first_imgTurkish-TV (which of the 5,432 channels does not matter; call it CNN-Turk if you want) is now declaring a 94.4 percent result, with the AKP at 49 percent, the CHP at 25.9 percent, the MHP at 12.2 percent and the HDP at 10.5 percent.The HDP leadership — call them “the Kurds” — are now on national TV, declaring their concern that their 10.5 percent will get reduced to under 10 percent, at which point they will get erased from Parliament and their percentage distributed to the other parties (mainly the AKP) according to the “post-rule” that stands as law in the constitution of the Republic of Turkey since 1982.Crunch all the numbers, but this is nuts.Dr. Hijran, my semi-estranged wife of 30 years, is screaming at the television again, and throwing shoes. That might be one of the reasons we are semi-estranged and usually live apart, with me in Montana and she in Istanbul. But I always stay in her tiny apartment in the New-Life gated community complex in Sarigazi whenever I pass through town. It is not convenient, but seems more appropriate than a hotel on the Bosporus. Life is complex, and then you die.But back to the elections at hand.* * * It is hard to get to, or perhaps better expressed, given the absence of road-signs, too easy to miss.More to the point, aside from the wild mixture of folks who live there — middle-class Turks, lots of Kurds and a healthy salting of generic “lefties” — walls are glued with posters of absolutely forgettable commie or quasi-communist parties whose sponsors died years ago — there is no good reason for anyone to visit Sarigazi in Asian Istanbul because, aside from yet another a la Turca concrete jungle of self-same apartment blocks and identical shopping joints, there is nothing of interest to see.Aside from my semi-estranged wife, that is — and that is how and why I have got to know Sarigazi, at least a little bit.* * *Her name is Hijran, she is a medical doctor at a private hospital and she is now throwing a shoe at the television as I write this because she was an official observer at the parliamentary elections at the Istanbul Sancaktepe Emek Mahalesi Peyami Safa Ilk ve Orta Okul voting center, meaning one of two local grade schools here in Sarigazi.“These bastards!” she snarls, as the horse-race style of voting totals rolls in on CNN-Turk from across this country of some 70 million people. “After so much blood has been shed, how can a responsible government look itself in the mirror?” But what about Dr Hijran, and Sarigazi — that place on no-one’s map?“It was an honor to be accepted as an official observer,” she hisses between her teeth. “Previously, I watched the Erdoğan people come in waves, like a herd of sheep. That did not happen this time, at least in Sarigazi…”* * *The official results of the Payami Sefa Grade School/Sarigazi, Istanbul Election Room 2044 (which I observed) included 377 registered voters, of whom 347 voted. No ballots were rejected. Of these ballots, 245 individuals voted for the “main-opposition” quasi-socialist (and certainly secular) Republican Peoples’ Party (CHP). Opposed to that, 48 individuals voted for Erdoğan’s (“Islamist”) Justice and Development Party (AKP), while the so-called ultra-nationalist “National Action Party” (MHP) culled 25 votes in room 2044. Oddly, for a Kurdish-place like Sarigazi, the so-called “Pro-Kurdish” Peoples’ Democracy Party (HDP), claiming the loyalty of not just Kurds but all minorities and even the gay and lesbian community, only received 18 votes.Meanwhile, rooms 2043, 2045, 2046, 2047 and 2048 on the third floor more or less mirrored the results of Hijran’s room 2044 — Sarigazi’s CHP trumped the AKP government party four or five to one in all rooms.What does it all mean, both for Turkey, the Middle East and the World? That is a rhetorical question, because she is referring to the “Kurdish Issue” in Turkey, which is as hot an issue in the discourse of the Turkish body-politic as an issue can get. That “issue” has been with the republic since its inception in 1923, when the rump-multinational Ottoman Empire declared itself to be “Turkey,” and a secular, “modern” nationalist state.The event was called the Treaty of Lausanne, and it resulted in the forced population exchange of hundreds of thousands of Turkish-speaking Christians and Greek-speaking Muslims who suddenly discovered that they were “Greeks” or “Turks,” respectively.Maybe this was a good thing; maybe it was not.The main and immediate point is this:My semi-estranged wife, Dr. Hijran, was born in a tiny town on the most western tip of Turkey, called Babakale near Assos, but raised in a place called Ayvalik, near Pergamon.The classical references to Aristotle (Assos) and the Attalid dynasty (Pergamon) have faded and are now being replaced by CNN-place-names where the Syrian boat-people launch their rubber crafts to get to the Greek island of Lesbos, all too many drowning on the way. SARIGAZI, Turkey — This place is difficult to find on the map.A “fringe” neighborhood of a mere 350,000 souls in Asian Istanbul, it is a mixture of middle-class folks who live in the rash of new gated communities that have sprung up around this greater city of some 17 million, and the extraordinarily ordinary settlements known as “gecekondus,” a word in Turkish that used to literally mean “built-at-night,” but which today just means “slum.”While “slum” may sound harsh, places like Sarigazi on the fringes of Sultan City are not the Istanbul venues where international tourists venture, know about or want to know about. * * *Dr. Hijran is shouting on the telephone to a friend in utter disgust as we watch the last results of the election roll in.Right now, the “opposition” leader of the social-democrat CHP is giving his “we f****d up”/ I concede speech. This is painful — particularly for Dr. Hijran, a Republican Peoples’ Party (CHP) voter.Actually, I do not give a s**t about this. Were I a citizen of Turkey, I would have voted for the HDP — the Kurds/Outcasts/Others Party.Last blink, the KDP got over the 10 percent limit and remain the hope of the future; if tomorrow morning they rest at an official 9.56 percent, there will be war.There already is.center_img We are up to circa 11 p.m. and we are up to 95.5 percent of the total vote and it appears that Erdoğan’s AK party (or former party, which everyone knows is not true) has achieved a stunning, crushing victory that will allow it to rule and change the constitution to Erdoğan’s liking, virtually making him a new Sultan.The percentages will remain more or less the same—AKP at 49 percent; CHP at 25.8 percent; MHP at 12.1 percent; HDP at 10.5 percent…Dr. Hijran throws a last shoe at the flat-screen TV, not even waiting for the final election results. She already knows they will deliver her beloved country into the hands of an unbalanced, authoritarian Islamist guy named Erdoğan who got in bed with the Americans to take down ISIL, but ended up attacking his peace-partners, the Kurds, instead.She trundles off to sleep while I stay up.By the dawn’s early light, those numbers more or less hold, the stock-market is soaring, and Dr. Hijran, the semi-estranged one, is rhetorically wondering what life would be like should she leave a Turkey she no longer recognizes.“I was, or am, a village girl,” she growls as she goes to her Sarigazi hospital while remembering Babakale and Ayvalik. “How can we be so stupid now?” Anyway, Dr. Hijran was the first female to leave the village and become a doctor; her older brother was the first from Babakale to become a lawyer. Their inspiration was their father, Huseyin — an up-from-the-bootstraps village sort of guy with a grade-school education who sold the family olive grove to invest in talc mining (stupidly), and lost everything aside from his belief that Mustafa Kemal Atatürk, the founder of secular modern Turkey, was a hero — and not an anti-Islamic bastard, the way he is being portrayed by Recep Tayyip Erdoğan and his ruling AK-party crowd today.I would like to think that my father-in-law Huseyin Bey and I were pals on a certain, profound level.“If you can tolerate her…” he often said, referring to his daughter.That said, she was cut from his cloth.And while Huseyin Bey never declared himself an atheist — Dr. Hijran actively does — he clearly would not have been a supporter of Erdoğan or the process at play in his beloved “Atatürkist” Turkey on any terms at all.Huseyin Bey, a failed dreamer from tiny Babakale and then Ayvalik, was a believer in the Atatürk vision of Turkey. He must be turning over in his grave today. I just mean: more…But back to Sarigazi. Please note that the word is not part of the formula; the place was stripped of its status as a “county” and reduced to a mere “municipality” some years ago by the Greater Istanbul Municipality under the control of the current government, meaning President Tayyip Erdoğan, because Sarigazi was too leftie, Kurdish and middle-class — people like my semi-estranged wife Hijran.To evoke a term from that jejune thing called Political Science, Sarigazi got gerrymandered out of existence.Or almost.There are still a few road signs, and some taxi drivers know how to negotiate the one-hour (sometimes two) drive through the concrete valleys, tunnels and insane rush-hour traffic to get here from “Istanbul,” meaning areas many readers of this epistle can relate to: Sultan Ahmet, the Blue Mosque, the Covered Bazaar and, of course, the Bosporus.The losing leader (CHP) is now on television, and nearly crying about the Ankara Massacre of October 10, and other disappointments. The question, of course, is what Erdoğan will do with his new mandate. Hike taxes on alcohol, and thus almost banning it from the country? Fill the spare bedrooms in his 100-room palace in Ankara with dignitaries from across the Muslim world? The most likely thing, sadly, is to immediately expand the renewed war with the Kurds, which will include not only bombing the outlawed Kurdistan Workers Party (PKK) in northern Iraq, but also the PKK’s partners and pals in Syria, such as the defenders of Kobani — “The Kurdish Stalingrad” — who just happen to be the prime partners and pals of the U.S. in that anti-ISIS quagmire, and who just opened a representative office in Moscow.Wow. The good news, I guess, is that the HDP have gotten the 10 percent needed to get the “Kurdish” party into the Turkish parliament, even if it is now a parliament where only one voice counts: Recip Tayyip Erdoğan, and he is not even a member.Does anyone out there know what I am talking about?Thomas Goltz, the author of “Azerbaijan Diary” (M.E. Sharpe, 1998/99) and “Chechnya Diary” (St. Martin’s Press/Tom Dunne, 2003), is an American commentator on Turkic politics and history.last_img read more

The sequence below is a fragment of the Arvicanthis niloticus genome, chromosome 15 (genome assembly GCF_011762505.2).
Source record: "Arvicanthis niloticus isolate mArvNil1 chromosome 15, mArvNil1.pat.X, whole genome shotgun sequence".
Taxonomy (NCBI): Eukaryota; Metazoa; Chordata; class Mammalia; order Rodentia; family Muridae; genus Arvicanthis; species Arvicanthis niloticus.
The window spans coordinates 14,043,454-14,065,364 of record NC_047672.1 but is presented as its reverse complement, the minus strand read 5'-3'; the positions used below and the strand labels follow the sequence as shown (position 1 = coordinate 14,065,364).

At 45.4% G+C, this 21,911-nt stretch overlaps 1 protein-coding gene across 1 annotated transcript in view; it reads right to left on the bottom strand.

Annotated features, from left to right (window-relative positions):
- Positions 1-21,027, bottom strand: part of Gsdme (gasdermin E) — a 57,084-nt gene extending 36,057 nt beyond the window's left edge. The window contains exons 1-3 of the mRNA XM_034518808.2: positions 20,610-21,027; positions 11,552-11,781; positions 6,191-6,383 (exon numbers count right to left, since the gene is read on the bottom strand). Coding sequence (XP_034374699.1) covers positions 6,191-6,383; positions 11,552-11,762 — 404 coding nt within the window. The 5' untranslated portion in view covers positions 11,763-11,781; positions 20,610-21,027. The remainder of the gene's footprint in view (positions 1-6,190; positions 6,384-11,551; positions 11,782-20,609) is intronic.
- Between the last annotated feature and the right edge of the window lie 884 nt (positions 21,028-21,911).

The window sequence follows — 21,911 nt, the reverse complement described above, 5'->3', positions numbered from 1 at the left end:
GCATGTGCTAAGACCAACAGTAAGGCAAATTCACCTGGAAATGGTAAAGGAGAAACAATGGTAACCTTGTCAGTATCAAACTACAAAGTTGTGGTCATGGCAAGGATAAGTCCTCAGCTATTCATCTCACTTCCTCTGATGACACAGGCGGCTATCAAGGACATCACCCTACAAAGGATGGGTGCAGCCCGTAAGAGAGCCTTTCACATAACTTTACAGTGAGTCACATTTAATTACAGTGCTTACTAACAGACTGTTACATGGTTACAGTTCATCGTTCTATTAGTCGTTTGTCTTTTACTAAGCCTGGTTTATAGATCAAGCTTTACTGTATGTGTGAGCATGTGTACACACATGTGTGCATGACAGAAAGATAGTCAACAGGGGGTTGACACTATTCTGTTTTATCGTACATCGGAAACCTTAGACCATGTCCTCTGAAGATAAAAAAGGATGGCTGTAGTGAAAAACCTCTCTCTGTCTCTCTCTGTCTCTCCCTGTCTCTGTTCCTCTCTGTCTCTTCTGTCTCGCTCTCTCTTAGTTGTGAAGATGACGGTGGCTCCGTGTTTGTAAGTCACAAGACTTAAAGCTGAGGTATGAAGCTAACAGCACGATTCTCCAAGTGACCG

Richards sizzles at Thomas County

first_imgTerry Richards led every time around the track in winning the Friday night United Rebel Sprint Series Summer Sizzler Week feature at Thomas County Speedway.COLBY, Kan. (July 7) – Terry Richards put in a dominating performance as he led every lap of night two of the Summer Sizzler Week for the United Rebel Sprint Series at Thomas County Speed­way.The 25-lapper ran green to checkered. Jake Martens charged past Scott Rhoades for second at the halfway mark and began reeling in Richards but fell short of reaching his back bumper.The win was Richards’ URSS first. Zach Blurton made a late-race charge of his own to capture third, followed by Rhoades and Mark Walinder to complete the top five.Thirty-one cars vied.Feature results – 1. Terry Richards; 2. Jake Martens; 3. Zach Blurton; 4. Scott Rhoades; 5. Mark Wal­inder; 6. J.D. Johnson; 7. Patrick Bourke; 8. Nick Haygood; 9. Darren Berry; 10. Ty Williams; 11. Steven Richardson; 12. Todd Plemons; 13. Nate Berry; 14. Shane Sundquist; 15. Scott Cochran; 16. Buddy Tubbs; 17. Jed Werner; 18. Bob Schaeffer; 19. Coby Pearce; 20. Tracy Hill.last_img read more